In a lecture hall on the ground floor of the Erasmus University College building on the Nieuwemarkt, 13 students in white coats are ready for the brain dissection practical. On each desk, lecturer Anderson Mora Cortes put a tray with a calf brain and two knives on it.

“It might smell a little”, the lecturer says. Some students quickly put on their face masks. One student puts on her medical gloves. “It looks like a cooking show”, she jokes.

Lecture: The neuroscience of everything, Wednesday 3.15pm at the Erasmus University College Campus

Lecturer: Anderson Mora Cortes

Subject: The anatomy of a calf brain

Audience: A total of 30 students with an above-average interest in the brain; divided into two sessions.

Reason to attend: The opportunity to dissect a brain and the added bonus of an enthusiastic lecturer. You will also learn how the brain works, both anatomically and neurologically.

Understanding my ex

Student Barbara looks at her section of calf brain with a slight glisten in her eyes. She’s an exchange student and actually studying Economics and Business back home in Mexico. “When I found out I could do this course as a minor here, I was very happy”, she laughs.

Her interest in the brain started when her relationship with her boyfriend at secondary school ended. “It made me really want to understand how the brain works. Most of all, I wanted to know why my ex had made choices that I didn’t understand. I listened to some podcasts about the anatomy of the brain and how it works. They were very interesting”, she says. “So, my interest in everything to do with the brain is basically thanks to my ex.”

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Image credit: Pauline Wiersema

Anatomy lesson

“Ladies, we’re about to get started!”, lecturer Anderson calls out through the hall. “Shall we take a look at ‘our’ brains?” He walks over to his own calf brain. A small camera is pointed at the brain and projects it onto a big white screen behind him.

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Image credit: Pauline Wiersema

“Look how beautiful it is!” Anderson picks up the brain and places it in the palm of his hand. “I chose a calf brain because its structure and anatomy are similar to the human brain. It’s also very easy to source”, he adds.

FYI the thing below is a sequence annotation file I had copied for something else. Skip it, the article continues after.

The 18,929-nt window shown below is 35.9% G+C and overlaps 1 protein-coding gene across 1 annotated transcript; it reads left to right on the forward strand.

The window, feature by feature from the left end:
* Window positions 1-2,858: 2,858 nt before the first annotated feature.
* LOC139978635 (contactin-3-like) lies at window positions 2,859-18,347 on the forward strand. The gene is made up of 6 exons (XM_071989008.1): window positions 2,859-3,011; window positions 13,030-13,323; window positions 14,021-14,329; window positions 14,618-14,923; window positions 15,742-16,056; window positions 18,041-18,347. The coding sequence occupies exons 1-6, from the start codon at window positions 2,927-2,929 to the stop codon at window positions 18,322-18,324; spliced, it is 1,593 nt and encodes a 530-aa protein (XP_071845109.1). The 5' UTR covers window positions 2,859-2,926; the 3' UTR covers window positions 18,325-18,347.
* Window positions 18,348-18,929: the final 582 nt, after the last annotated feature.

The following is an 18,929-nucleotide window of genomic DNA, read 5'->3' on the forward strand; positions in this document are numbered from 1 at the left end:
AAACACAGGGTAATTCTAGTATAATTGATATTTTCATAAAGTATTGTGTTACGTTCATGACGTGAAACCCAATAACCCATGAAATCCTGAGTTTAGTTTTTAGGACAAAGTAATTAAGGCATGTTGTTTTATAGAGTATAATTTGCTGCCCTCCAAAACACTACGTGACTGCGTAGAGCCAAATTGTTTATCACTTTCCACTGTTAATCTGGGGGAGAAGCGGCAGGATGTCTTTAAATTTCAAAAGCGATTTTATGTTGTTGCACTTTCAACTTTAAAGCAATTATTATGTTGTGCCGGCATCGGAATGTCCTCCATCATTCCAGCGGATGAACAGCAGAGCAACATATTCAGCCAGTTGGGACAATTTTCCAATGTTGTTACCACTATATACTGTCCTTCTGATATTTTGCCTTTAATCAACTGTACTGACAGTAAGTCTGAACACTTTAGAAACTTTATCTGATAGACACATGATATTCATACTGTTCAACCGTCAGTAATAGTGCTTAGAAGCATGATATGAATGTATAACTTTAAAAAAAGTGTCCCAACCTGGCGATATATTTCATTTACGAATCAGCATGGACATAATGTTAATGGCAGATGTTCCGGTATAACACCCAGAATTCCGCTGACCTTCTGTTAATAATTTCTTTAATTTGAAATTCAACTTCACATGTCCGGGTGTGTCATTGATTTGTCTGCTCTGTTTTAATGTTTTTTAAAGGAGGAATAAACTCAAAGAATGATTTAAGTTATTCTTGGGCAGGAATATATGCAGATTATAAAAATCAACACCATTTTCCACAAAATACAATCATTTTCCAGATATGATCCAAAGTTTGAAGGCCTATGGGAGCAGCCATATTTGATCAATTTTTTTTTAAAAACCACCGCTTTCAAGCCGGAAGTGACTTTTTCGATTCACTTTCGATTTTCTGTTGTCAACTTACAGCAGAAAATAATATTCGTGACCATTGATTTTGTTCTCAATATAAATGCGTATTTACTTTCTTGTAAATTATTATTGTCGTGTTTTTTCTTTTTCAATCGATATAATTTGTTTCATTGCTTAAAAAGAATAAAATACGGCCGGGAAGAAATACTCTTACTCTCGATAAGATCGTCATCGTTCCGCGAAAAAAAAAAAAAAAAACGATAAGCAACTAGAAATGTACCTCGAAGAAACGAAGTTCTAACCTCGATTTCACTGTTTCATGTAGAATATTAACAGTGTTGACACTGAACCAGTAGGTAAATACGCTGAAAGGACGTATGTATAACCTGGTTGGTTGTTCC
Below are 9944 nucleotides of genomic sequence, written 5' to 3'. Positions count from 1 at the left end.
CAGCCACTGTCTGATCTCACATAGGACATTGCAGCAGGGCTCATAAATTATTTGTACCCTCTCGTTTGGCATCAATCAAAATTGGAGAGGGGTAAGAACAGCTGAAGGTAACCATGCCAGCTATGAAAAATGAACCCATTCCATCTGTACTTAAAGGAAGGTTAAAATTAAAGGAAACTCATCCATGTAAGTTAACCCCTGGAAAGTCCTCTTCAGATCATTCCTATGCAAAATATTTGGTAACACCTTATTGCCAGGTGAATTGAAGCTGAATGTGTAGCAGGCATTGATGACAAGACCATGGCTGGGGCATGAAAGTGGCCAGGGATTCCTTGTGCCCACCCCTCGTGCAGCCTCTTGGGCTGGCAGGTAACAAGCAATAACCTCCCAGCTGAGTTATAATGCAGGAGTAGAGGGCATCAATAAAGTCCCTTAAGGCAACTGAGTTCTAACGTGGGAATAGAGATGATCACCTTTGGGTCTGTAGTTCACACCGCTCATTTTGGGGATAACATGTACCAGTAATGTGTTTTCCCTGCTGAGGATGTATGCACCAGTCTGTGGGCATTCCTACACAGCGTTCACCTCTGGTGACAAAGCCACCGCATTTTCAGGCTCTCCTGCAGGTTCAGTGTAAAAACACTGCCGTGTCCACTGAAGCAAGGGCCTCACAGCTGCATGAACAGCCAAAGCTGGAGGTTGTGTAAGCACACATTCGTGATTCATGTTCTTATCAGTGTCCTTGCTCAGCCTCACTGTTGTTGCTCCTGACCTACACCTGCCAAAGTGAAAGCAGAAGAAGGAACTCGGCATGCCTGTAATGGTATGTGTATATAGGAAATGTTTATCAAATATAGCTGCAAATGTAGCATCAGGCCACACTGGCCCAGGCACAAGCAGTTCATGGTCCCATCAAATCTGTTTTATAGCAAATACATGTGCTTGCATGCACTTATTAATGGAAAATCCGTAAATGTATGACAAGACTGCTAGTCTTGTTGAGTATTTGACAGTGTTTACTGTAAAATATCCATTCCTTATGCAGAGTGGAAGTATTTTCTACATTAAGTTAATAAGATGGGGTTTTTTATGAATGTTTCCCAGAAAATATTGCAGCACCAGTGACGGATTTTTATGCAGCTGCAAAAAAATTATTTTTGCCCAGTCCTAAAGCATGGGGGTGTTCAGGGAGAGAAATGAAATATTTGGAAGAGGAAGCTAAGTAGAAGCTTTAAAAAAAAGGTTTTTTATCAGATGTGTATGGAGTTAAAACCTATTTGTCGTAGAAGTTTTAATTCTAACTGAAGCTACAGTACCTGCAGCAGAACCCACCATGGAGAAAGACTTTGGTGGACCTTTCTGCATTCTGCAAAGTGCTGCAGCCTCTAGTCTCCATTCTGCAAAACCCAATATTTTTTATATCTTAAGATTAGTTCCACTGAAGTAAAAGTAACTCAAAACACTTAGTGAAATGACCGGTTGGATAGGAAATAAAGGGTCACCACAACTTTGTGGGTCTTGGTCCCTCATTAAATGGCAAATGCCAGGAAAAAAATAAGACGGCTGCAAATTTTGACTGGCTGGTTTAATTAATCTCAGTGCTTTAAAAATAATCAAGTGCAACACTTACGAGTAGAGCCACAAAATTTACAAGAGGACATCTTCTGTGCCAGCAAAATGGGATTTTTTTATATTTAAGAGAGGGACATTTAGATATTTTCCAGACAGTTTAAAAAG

“As we have learnt: this is the cerebrum.” He then points to the two parts of the brain. “These are the left and the right hemispheres. The left hemisphere plays a major role in language production, logic and analytical ability, amongst other things, while the right hemisphere is responsible for language comprehension and spatial understanding”, the lecturer explains.

Curious, a student picks up the brain on her desk. “Oooh, this feels like jelly”, she giggles as she returns the brain to the tray. Fellow student Dilay laughs. “I dissected brains at secondary school, so I had some idea what it would feel like.”

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Sagittal section

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Image credit: Pauline Wiersema

“Ladies, it’s time to use our knives”, Anderson says after explaining the outside of the brain. “We’re going to cut the brain into a sagittal plane and then a coronal plane.” A sagittal section is achieved by cutting the brain vertically from front to back, while the cut for a coronal section runs horizontally, from left to right.

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“Cut carefully in the middle; don’t apply too much pressure but let the knife glide”, the lecturer comments. He uses the camera to show his students the sectioned half of the brain. “See this? What’s this area called?”

“The subcortical area”, a few students mumble.

“And what are these neural pathways called?”

One student hesitatingly suggests: “Corpus callosum?”

“Perfect!”, the lecturer replies. “The corpus callosum connects both hemispheres of the brain and enables both sides to exchange information with each other.”

A student looks at the brain in front of her. “I don’t see it”, she says. The lecturer comes to take a look. “It’s here. Your brain has a small corpus callosum, which makes it more difficult to see.”


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Student Celia has been unlucky. Her calf brain is soft and has become a little mushy. So, she pairs up with another student. But it doesn’t make the practical less enjoyable, she says. “This practical is fun and really useful. I’ve read all the theory, but now I’ve seen a real brain and cut into it myself, it’ll be much easier for me to remember its anatomy.”

Student Evangelia says she has learnt a lot from the practical as well. “Dissecting a brain is much more fun and far more effective than just looking at images and memorising terms”, she says. She is full of praise for the lecturer. “He’s always enthusiastic, which is great to see. He explains everything clearly too and is very patient. You can always ask if there’s anything you don’t understand.”

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part of special

The greatest lectures at the EUR

Each month, editor Feba Sukmana and illustrator Pauline Wiersema attend a lecture at EUR.…

Editor Feba Sukmana and illustrator Pauline Wiersema follow a college every month. Together, they describe and depict how teaching is done, what happens in the lecture hall and what students think of the lecture.

EM is looking for the best, funniest or most interesting lectures at EUR. Should we pay your lecturer a visit? Tip us off at [email protected]